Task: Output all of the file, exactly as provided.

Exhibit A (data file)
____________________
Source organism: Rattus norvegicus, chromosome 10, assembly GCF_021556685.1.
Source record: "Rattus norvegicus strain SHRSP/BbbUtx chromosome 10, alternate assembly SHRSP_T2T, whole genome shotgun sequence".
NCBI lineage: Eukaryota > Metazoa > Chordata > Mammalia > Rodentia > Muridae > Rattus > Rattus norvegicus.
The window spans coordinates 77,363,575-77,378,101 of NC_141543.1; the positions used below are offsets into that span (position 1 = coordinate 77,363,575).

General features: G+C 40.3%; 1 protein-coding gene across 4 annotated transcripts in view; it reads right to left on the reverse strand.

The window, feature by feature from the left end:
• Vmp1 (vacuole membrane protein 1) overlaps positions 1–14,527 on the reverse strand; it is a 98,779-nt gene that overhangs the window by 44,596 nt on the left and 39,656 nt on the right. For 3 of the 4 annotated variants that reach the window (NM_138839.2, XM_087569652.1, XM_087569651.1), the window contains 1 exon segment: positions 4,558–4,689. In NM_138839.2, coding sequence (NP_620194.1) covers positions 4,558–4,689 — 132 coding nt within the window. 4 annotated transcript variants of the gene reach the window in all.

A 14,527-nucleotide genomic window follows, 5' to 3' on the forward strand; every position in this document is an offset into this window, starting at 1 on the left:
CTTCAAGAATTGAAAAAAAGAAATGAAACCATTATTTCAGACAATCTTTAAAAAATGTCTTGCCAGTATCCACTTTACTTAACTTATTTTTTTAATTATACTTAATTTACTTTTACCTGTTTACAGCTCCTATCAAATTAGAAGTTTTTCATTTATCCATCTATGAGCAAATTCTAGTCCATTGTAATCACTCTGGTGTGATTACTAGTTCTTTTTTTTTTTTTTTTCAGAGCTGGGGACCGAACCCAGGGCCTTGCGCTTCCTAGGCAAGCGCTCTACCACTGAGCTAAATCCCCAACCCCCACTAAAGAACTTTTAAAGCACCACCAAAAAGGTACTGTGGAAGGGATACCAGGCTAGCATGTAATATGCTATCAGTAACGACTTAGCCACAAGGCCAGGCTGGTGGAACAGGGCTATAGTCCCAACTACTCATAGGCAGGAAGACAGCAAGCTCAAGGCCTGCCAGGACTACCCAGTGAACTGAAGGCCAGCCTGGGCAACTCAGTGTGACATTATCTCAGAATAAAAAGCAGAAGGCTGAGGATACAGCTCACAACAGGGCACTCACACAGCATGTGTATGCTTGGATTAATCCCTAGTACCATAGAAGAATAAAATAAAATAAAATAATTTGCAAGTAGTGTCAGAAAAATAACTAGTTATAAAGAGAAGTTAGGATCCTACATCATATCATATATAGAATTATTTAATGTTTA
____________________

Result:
Source organism: Rattus norvegicus, chromosome 10, assembly GCF_021556685.1.
Source record: "Rattus norvegicus strain SHRSP/BbbUtx chromosome 10, alternate assembly SHRSP_T2T, whole genome shotgun sequence".
NCBI lineage: Eukaryota > Metazoa > Chordata > Mammalia > Rodentia > Muridae > Rattus > Rattus norvegicus.
The window spans coordinates 77,363,575-77,378,101 of NC_141543.1; the positions used below are offsets into that span (position 1 = coordinate 77,363,575).

General features: G+C 40.3%; 1 protein-coding gene across 4 annotated transcripts in view; it reads right to left on the reverse strand.

The window, feature by feature from the left end:
• Vmp1 (vacuole membrane protein 1) overlaps positions 1–14,527 on the reverse strand; it is a 98,779-nt gene that overhangs the window by 44,596 nt on the left and 39,656 nt on the right. For 3 of the 4 annotated variants that reach the window (NM_138839.2, XM_087569652.1, XM_087569651.1), the window contains 1 exon segment: positions 4,558–4,689. In NM_138839.2, coding sequence (NP_620194.1) covers positions 4,558–4,689 — 132 coding nt within the window. 4 annotated transcript variants of the gene reach the window in all.

A 14,527-nucleotide genomic window follows, 5' to 3' on the forward strand; every position in this document is an offset into this window, starting at 1 on the left:
CTTCAAGAATTGAAAAAAAGAAATGAAACCATTATTTCAGACAATCTTTAAAAAATGTCTTGCCAGTATCCACTTTACTTAACTTATTTTTTTAATTATACTTAATTTACTTTTACCTGTTTACAGCTCCTATCAAATTAGAAGTTTTTCATTTATCCATCTATGAGCAAATTCTAGTCCATTGTAATCACTCTGGTGTGATTACTAGTTCTTTTTTTTTTTTTTTTCAGAGCTGGGGACCGAACCCAGGGCCTTGCGCTTCCTAGGCAAGCGCTCTACCACTGAGCTAAATCCCCAACCCCCACTAAAGAACTTTTAAAGCACCACCAAAAAGGTACTGTGGAAGGGATACCAGGCTAGCATGTAATATGCTATCAGTAACGACTTAGCCACAAGGCCAGGCTGGTGGAACAGGGCTATAGTCCCAACTACTCATAGGCAGGAAGACAGCAAGCTCAAGGCCTGCCAGGACTACCCAGTGAACTGAAGGCCAGCCTGGGCAACTCAGTGTGACATTATCTCAGAATAAAAAGCAGAAGGCTGAGGATACAGCTCACAACAGGGCACTCACACAGCATGTGTATGCTTGGATTAATCCCTAGTACCATAGAAGAATAAAATAAAATAAAATAATTTGCAAGTAGTGTCAGAAAAATAACTAGTTATAAAGAGAAGTTAGGATCCTACATCATATCATATATAGAATTATTTAATGTTTA